Justice Samuel Alito has been hanging back until now, but he comes soaring out at Katyal like a ninja, with a hypothetical about "gladiatorial contests where the gladiators fight to the death."
Deer. Headlights. But then Katyal raises his bleeding head and suggests the gladiators hypothetical "sounds like it would fall under the historical exemption." Scalia moves in for the kill: "So if you dress up like an ancient Roman, the whole thing is of historical interest?"
Katyal explains that in the case of the dogfight video, the defendant is not, in fact, having his message suppressed: "Mr. Stevens can produce the exact same message, just as long as he doesn't involve the torture or mutilation to an actual living animal." But Scalia is back to finish him off with gusto: "But his message is that getting animals to fight is fun. That's his message!"
Patricia Millett, representing Stevens, walks calmly into this melee. She need show no fear, for she knows that the statute is incredibly stupid. Justice Alito, however, will prove a formidable adversary. First he asks whether we should be constitutionally protecting the message of producers of crush videos: "that it is sexually exciting to see a woman in high heeled shoes crushing a little animal to death?" Millett isn't quite clear in her answer, forcing Alito to ask the same question twice more.
Millett next tells the court there is a difference between interpreting a statute and alchemy, and Scalia praises her on her use of the word alchemy, which he says he has "not heard in a legal argument in a long time." Millett says that in order to render this statute constitutional, "you would have to excise this statute in and out, sever so many things. I don't know what you'd have left." Filet of statute. Gross. She adds that "even if you lock Mr. Stevens up—if you throw away every dogfighting video in the country tomorrow, dogfighting will continue."
But Scalia, brandishing a smoking hypothetical in each hand, has returned to extol the pure entertainment pleasure of a good hunting video: "Most of the hunting videos I have seen, people watch for the entertainment. They like to see a hunt."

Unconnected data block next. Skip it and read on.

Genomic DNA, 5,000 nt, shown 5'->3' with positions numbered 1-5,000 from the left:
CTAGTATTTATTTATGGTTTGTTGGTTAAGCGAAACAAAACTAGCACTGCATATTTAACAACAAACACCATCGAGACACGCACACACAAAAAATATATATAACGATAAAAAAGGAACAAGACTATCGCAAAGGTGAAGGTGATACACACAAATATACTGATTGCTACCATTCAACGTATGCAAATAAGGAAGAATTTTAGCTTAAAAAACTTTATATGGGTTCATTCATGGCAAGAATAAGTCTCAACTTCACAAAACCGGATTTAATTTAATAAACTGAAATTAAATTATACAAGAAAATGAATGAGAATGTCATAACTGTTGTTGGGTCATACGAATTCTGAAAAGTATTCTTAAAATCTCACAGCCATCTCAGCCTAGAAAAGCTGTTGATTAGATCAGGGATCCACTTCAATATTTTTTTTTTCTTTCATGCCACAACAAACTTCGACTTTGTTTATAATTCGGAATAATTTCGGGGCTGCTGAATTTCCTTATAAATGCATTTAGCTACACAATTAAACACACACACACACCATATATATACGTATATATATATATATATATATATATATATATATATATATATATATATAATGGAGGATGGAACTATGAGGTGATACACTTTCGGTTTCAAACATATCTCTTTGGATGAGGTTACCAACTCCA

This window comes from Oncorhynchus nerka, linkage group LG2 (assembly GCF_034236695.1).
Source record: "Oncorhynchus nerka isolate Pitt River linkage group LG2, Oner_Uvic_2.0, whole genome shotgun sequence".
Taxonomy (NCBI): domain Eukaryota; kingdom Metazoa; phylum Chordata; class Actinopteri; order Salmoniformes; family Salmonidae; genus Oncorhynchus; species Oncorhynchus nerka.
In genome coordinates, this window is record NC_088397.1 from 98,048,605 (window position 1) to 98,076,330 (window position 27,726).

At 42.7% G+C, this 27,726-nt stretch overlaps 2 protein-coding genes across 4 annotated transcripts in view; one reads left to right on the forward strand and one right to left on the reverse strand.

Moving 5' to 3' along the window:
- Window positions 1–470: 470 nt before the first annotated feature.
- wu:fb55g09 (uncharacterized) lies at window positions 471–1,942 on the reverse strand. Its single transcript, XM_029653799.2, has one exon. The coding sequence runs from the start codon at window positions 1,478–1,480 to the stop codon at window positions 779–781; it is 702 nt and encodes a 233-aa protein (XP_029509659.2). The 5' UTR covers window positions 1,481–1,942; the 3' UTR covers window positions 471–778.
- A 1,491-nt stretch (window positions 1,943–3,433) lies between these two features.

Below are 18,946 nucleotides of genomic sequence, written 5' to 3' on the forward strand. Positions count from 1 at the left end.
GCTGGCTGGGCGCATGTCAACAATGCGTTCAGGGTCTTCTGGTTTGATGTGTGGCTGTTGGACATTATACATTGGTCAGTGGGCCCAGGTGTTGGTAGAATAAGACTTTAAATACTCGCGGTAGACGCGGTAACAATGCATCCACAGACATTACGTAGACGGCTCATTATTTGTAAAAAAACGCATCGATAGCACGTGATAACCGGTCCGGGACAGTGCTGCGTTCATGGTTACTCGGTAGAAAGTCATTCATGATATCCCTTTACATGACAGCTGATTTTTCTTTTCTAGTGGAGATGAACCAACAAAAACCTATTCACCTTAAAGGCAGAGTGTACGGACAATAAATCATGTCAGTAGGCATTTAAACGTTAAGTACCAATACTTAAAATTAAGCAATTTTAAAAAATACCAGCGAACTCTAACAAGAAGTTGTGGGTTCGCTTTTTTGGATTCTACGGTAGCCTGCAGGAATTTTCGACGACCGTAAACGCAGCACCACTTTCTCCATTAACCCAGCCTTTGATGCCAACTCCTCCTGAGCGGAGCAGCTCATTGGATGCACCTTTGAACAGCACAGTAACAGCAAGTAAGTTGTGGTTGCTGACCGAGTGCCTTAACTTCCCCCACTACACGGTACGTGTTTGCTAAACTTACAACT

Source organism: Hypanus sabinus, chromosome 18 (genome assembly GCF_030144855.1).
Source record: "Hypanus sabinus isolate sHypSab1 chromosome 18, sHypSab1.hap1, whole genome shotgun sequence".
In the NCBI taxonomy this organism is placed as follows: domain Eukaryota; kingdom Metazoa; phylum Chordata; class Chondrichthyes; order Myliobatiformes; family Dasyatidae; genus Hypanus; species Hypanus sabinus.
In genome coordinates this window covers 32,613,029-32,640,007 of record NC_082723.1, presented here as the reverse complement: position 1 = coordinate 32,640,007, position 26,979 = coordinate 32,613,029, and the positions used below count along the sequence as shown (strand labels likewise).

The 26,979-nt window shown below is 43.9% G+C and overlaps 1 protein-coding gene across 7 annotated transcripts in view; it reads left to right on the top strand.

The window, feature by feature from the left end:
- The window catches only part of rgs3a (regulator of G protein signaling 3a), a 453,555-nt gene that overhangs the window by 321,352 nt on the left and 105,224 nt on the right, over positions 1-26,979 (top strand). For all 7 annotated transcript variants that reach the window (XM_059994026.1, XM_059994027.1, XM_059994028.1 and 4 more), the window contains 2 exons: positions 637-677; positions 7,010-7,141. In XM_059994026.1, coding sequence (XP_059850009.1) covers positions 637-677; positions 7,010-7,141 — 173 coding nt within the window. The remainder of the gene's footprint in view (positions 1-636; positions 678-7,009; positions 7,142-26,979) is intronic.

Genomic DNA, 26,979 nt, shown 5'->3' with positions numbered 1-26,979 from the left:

When Millett tries to argue that it's good for people to be horrified and thus educated by videos depicting gross animal torture, Scalia again stops her short: "I really think you should focus not on the educational value—to make people hate bullfighting and things—but on quite the opposite, it seems to me, on the right, under the First Amendment, of people who like bullfighting, who like dogfighting, who like cockfighting, to present their side of the debate." All this talk of education is kind of stepping on the buzz of pure sport.
Alito sounds taken aback by all this. He wonders whether Congress has the power to regulate, say, a "pay-per-view, human sacrifice channel?" (It could happen.) And then the rest of the morning goes to flogging the life out of, alternately, the human-sacrifice-channel hypo and the Adolf Hitler hypo. Because in the parade of First Amendment horribles, there always, always has to be a Hitler there at the end, banging on the snare drum. At that end of it all, weary from the constitutional battle, is Scalia, poetically reminding his colleagues that "it's not up to the government to decide what are people's worst instincts."
Katyal ends his rebuttal by agreeing with Millett that since there is currently no robust consumer market for human sacrifice videos, Congress could probably not constitutionally ban Channel 115—the human-sacrifice channel. So at least everyone on both sides is agreed that the human-sacrifice channel is constitutional. And that's a relief.
As the lights go down, what's left of the animal-cruelty statute is a steaming heap of words. Don't let the miles of cool marble and plush velvet fool you. It's a jungle in here.
Disclosure: I am on the steering committees of both the Reporters Committee for Freedom of the Press and the Thomas Jefferson Center for the Protection of Free Expression. Each filed an amicus brief on Stevens' side of this case.